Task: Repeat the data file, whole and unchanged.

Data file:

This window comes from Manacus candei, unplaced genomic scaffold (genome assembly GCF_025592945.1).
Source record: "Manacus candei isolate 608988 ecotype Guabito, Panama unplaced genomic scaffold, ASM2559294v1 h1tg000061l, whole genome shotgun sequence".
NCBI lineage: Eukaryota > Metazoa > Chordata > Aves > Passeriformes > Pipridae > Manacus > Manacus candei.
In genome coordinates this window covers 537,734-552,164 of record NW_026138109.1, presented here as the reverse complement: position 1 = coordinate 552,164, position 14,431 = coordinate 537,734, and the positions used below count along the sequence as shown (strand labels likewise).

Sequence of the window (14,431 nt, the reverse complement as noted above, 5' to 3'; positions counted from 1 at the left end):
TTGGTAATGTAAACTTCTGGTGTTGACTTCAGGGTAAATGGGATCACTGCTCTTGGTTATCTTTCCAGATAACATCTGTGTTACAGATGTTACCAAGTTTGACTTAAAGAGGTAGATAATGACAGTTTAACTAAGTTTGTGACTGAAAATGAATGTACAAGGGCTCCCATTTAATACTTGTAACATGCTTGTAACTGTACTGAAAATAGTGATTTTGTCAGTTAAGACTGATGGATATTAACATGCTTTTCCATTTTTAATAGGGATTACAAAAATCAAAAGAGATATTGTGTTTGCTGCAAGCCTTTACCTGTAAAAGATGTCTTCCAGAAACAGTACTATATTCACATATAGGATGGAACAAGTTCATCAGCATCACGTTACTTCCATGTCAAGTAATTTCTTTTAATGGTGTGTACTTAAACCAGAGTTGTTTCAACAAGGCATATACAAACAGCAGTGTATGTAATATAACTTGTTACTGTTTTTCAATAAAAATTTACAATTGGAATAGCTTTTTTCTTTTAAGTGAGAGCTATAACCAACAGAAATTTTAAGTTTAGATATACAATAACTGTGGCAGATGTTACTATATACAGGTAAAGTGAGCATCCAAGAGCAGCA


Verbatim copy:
This window comes from Manacus candei, unplaced genomic scaffold (genome assembly GCF_025592945.1).
Source record: "Manacus candei isolate 608988 ecotype Guabito, Panama unplaced genomic scaffold, ASM2559294v1 h1tg000061l, whole genome shotgun sequence".
NCBI lineage: Eukaryota > Metazoa > Chordata > Aves > Passeriformes > Pipridae > Manacus > Manacus candei.
In genome coordinates this window covers 537,734-552,164 of record NW_026138109.1, presented here as the reverse complement: position 1 = coordinate 552,164, position 14,431 = coordinate 537,734, and the positions used below count along the sequence as shown (strand labels likewise).

Sequence of the window (14,431 nt, the reverse complement as noted above, 5' to 3'; positions counted from 1 at the left end):
TTGGTAATGTAAACTTCTGGTGTTGACTTCAGGGTAAATGGGATCACTGCTCTTGGTTATCTTTCCAGATAACATCTGTGTTACAGATGTTACCAAGTTTGACTTAAAGAGGTAGATAATGACAGTTTAACTAAGTTTGTGACTGAAAATGAATGTACAAGGGCTCCCATTTAATACTTGTAACATGCTTGTAACTGTACTGAAAATAGTGATTTTGTCAGTTAAGACTGATGGATATTAACATGCTTTTCCATTTTTAATAGGGATTACAAAAATCAAAAGAGATATTGTGTTTGCTGCAAGCCTTTACCTGTAAAAGATGTCTTCCAGAAACAGTACTATATTCACATATAGGATGGAACAAGTTCATCAGCATCACGTTACTTCCATGTCAAGTAATTTCTTTTAATGGTGTGTACTTAAACCAGAGTTGTTTCAACAAGGCATATACAAACAGCAGTGTATGTAATATAACTTGTTACTGTTTTTCAATAAAAATTTACAATTGGAATAGCTTTTTTCTTTTAAGTGAGAGCTATAACCAACAGAAATTTTAAGTTTAGATATACAATAACTGTGGCAGATGTTACTATATACAGGTAAAGTGAGCATCCAAGAGCAGCA